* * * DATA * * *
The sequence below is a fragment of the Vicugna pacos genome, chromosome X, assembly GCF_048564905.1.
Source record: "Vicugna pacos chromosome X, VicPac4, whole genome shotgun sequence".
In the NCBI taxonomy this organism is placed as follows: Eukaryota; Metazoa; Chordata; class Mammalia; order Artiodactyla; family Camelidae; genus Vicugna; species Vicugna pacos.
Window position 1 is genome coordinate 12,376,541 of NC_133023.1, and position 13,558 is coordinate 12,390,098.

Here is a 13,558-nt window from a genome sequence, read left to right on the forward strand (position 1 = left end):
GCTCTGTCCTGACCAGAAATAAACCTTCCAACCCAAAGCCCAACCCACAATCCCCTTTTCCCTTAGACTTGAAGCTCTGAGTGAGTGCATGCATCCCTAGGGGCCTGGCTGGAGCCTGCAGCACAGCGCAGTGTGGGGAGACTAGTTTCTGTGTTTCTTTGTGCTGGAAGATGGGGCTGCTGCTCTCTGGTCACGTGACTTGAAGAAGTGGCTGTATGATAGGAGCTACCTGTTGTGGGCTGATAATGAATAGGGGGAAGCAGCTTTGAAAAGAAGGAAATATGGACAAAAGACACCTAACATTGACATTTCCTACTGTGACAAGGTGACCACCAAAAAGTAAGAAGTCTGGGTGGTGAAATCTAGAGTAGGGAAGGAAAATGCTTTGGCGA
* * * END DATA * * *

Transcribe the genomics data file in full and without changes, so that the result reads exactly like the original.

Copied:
The sequence below is a fragment of the Vicugna pacos genome, chromosome X, assembly GCF_048564905.1.
Source record: "Vicugna pacos chromosome X, VicPac4, whole genome shotgun sequence".
In the NCBI taxonomy this organism is placed as follows: Eukaryota; Metazoa; Chordata; class Mammalia; order Artiodactyla; family Camelidae; genus Vicugna; species Vicugna pacos.
Window position 1 is genome coordinate 12,376,541 of NC_133023.1, and position 13,558 is coordinate 12,390,098.

Here is a 13,558-nt window from a genome sequence, read left to right on the forward strand (position 1 = left end):
GCTCTGTCCTGACCAGAAATAAACCTTCCAACCCAAAGCCCAACCCACAATCCCCTTTTCCCTTAGACTTGAAGCTCTGAGTGAGTGCATGCATCCCTAGGGGCCTGGCTGGAGCCTGCAGCACAGCGCAGTGTGGGGAGACTAGTTTCTGTGTTTCTTTGTGCTGGAAGATGGGGCTGCTGCTCTCTGGTCACGTGACTTGAAGAAGTGGCTGTATGATAGGAGCTACCTGTTGTGGGCTGATAATGAATAGGGGGAAGCAGCTTTGAAAAGAAGGAAATATGGACAAAAGACACCTAACATTGACATTTCCTACTGTGACAAGGTGACCACCAAAAAGTAAGAAGTCTGGGTGGTGAAATCTAGAGTAGGGAAGGAAAATGCTTTGGCGA